His way of working is “to do my best under the given circumstances”. To his mind, a performance is satisfactory if he succeeds in breathing life into his character. “First thing is to understand the content of the subject and dig as deep into the script as possible. It is not just about acting, but about creating a human being.”
Very much a “director’s actor”, he reads scripts carefully and is attracted mainly by those that come “straight from the heart”. If he ends up turning a film down, it could be possibly because it has failed to “move” him. “The subject is the most crucial factor [in making a decision]. Sometimes, you have to say ‘no’—you do it politely so that you don’t hurt the person—because maybe you don’t believe in the subject, maybe dates are not available, maybe the money is not agreeable or maybe you are not sure about the director’s ability.” But once on board, his involvement and concentration is absolute. “I am interested in the totality of the film, not just my part. Usually, I have discussions with my director beforehand. We talk about how he perceives things and how I perceive them and we come to a point where we are on the same page. Differences are ironed out before we arrive on set,” he says.
Speaking of directors brings us to his creative and personal relationship with Vishal Bhardwaj, which has produced such output as Maqbool, The Blue Umbrella and, of course, Matru Ki Bijlee Ka Mandola. At first, Kapur remembers declining every offer that Bhardwaj made him. This was during Bhardwaj’s television days. “The association started with his doing music for a TV episode of mine, which never saw the light of day,” he recalls. Then, Maqbool happened. Since then, Kapur has become an important presence in Bhardwaj’s cinema. One is tempted to ask him why he denies us the pleasure of seeing him more regularly on screen, but he pre-empts the question. “I am careful about what I pick. Ideally, I would like to do four films a year, but it doesn’t quite happen that way,” he says, expressing a wish to work with new-age directors. He lists a shortage of good scripts as another reason for keeping away. “For an actor like me, choice is very limited.”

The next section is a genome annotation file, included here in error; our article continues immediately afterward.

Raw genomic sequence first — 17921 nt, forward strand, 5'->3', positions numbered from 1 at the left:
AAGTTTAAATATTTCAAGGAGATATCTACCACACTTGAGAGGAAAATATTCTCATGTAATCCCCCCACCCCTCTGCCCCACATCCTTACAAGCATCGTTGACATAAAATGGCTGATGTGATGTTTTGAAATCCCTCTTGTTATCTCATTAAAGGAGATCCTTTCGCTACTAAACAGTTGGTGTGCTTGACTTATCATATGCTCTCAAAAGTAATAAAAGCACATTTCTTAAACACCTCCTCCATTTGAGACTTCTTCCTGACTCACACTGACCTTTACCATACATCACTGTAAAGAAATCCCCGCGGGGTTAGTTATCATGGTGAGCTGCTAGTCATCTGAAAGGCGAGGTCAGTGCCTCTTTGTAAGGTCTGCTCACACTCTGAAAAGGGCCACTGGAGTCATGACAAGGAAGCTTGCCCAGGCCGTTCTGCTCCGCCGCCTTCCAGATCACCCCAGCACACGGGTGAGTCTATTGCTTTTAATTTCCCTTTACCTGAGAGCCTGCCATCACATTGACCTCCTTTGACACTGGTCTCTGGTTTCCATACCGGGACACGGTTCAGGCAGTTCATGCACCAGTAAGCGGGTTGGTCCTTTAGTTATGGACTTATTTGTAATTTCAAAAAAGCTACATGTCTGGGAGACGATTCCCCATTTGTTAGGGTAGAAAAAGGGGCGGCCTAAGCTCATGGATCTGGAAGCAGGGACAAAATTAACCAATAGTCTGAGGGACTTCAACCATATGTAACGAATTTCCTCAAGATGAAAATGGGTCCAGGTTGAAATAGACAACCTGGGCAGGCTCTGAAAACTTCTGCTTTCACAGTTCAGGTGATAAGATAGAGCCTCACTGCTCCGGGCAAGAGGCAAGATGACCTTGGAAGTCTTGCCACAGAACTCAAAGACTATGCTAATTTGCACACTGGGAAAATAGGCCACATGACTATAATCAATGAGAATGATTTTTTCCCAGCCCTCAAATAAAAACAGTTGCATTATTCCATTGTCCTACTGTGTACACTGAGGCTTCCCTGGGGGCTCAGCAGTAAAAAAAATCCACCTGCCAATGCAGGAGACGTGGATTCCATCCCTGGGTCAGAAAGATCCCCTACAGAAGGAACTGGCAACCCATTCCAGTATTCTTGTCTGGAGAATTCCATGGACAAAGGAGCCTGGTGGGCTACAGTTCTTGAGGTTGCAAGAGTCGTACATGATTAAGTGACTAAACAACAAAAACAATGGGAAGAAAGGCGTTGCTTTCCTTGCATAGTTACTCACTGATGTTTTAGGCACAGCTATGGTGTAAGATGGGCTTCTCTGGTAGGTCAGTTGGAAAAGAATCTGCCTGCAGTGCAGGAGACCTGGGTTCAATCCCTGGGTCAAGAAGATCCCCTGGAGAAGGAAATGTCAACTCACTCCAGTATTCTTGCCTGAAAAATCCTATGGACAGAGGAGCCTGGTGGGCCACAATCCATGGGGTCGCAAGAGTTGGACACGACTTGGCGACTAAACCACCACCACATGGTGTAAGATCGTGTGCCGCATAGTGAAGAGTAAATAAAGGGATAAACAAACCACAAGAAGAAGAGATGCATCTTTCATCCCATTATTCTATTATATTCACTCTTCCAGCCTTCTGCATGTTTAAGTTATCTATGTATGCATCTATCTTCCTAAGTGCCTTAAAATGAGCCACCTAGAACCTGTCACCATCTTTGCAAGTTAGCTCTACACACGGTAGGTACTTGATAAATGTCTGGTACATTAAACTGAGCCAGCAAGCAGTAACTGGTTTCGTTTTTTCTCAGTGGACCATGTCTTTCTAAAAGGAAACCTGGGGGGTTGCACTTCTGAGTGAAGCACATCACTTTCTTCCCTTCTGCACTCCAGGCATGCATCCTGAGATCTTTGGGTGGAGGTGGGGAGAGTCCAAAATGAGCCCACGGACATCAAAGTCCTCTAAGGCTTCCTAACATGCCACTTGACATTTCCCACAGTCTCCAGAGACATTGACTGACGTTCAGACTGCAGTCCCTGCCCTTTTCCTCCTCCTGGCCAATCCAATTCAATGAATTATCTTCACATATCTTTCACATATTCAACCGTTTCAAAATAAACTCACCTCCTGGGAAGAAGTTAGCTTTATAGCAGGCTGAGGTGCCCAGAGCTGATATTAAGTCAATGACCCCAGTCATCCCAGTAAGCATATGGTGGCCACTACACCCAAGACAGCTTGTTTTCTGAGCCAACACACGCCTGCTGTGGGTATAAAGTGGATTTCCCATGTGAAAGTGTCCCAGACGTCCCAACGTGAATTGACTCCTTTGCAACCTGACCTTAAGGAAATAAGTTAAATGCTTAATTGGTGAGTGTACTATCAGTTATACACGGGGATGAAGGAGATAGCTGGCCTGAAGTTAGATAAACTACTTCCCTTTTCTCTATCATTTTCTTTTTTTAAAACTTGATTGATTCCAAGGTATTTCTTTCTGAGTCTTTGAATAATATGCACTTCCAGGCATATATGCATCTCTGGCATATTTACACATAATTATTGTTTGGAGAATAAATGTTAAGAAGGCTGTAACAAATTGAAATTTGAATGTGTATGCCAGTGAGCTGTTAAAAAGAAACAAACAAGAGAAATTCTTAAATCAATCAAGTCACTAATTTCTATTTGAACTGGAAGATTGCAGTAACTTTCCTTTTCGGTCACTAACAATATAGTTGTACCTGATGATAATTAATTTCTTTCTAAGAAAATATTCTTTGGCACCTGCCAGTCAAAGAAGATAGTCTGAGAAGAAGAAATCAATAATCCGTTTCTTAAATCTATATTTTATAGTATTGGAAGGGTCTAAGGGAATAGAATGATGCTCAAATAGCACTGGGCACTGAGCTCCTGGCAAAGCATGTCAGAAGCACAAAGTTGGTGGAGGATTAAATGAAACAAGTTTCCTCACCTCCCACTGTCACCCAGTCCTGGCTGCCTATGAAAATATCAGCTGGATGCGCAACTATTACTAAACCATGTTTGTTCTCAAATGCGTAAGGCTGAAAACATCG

After 30 years of acting, it is surprising to hear Kapur refer to himself as an “obedient student” uneasy at being called a ‘master’ or a ‘legend’. “When I hear people say, ‘Oh, it was a perfect performance’, I ask myself: ‘Can perfection be achieved in this imperfect world?’ Can you fully master anything? Creativity is an endless journey. In Noh (classical Japanese dance-drama), they call it the ‘flowering of an actor’. An actor plays the same role for 50 years and maybe he will flower, maybe he will not.”
Though there can be an attempt towards perfection. “You could be closer by 10 or 20 degrees,” he says, “and some innocents may perceive it as perfection. Let them be happy with that myopic idea of perfection.”
Which is why he refuses to pick his best performances, preferring to talk about peers he regards highly. “Naseer (Naseeruddin Shah) can always surprise you. Paresh (Rawal) has great variety, so does Kamal Haasan.” Among the younger lot, he singles out Irrfan Khan and Nawazuddin Siddiqui. His son Shahid, too, finds endorsement. “In Kaminey, you saw only a small part of his talent. Give him some years and he will prove his true potential.”
Finally, when the topic of Mausam, his directorial debut that got a drubbing is broached, he says it has helped him mature both as a person and artiste. “It has taught me more than anything in my life.”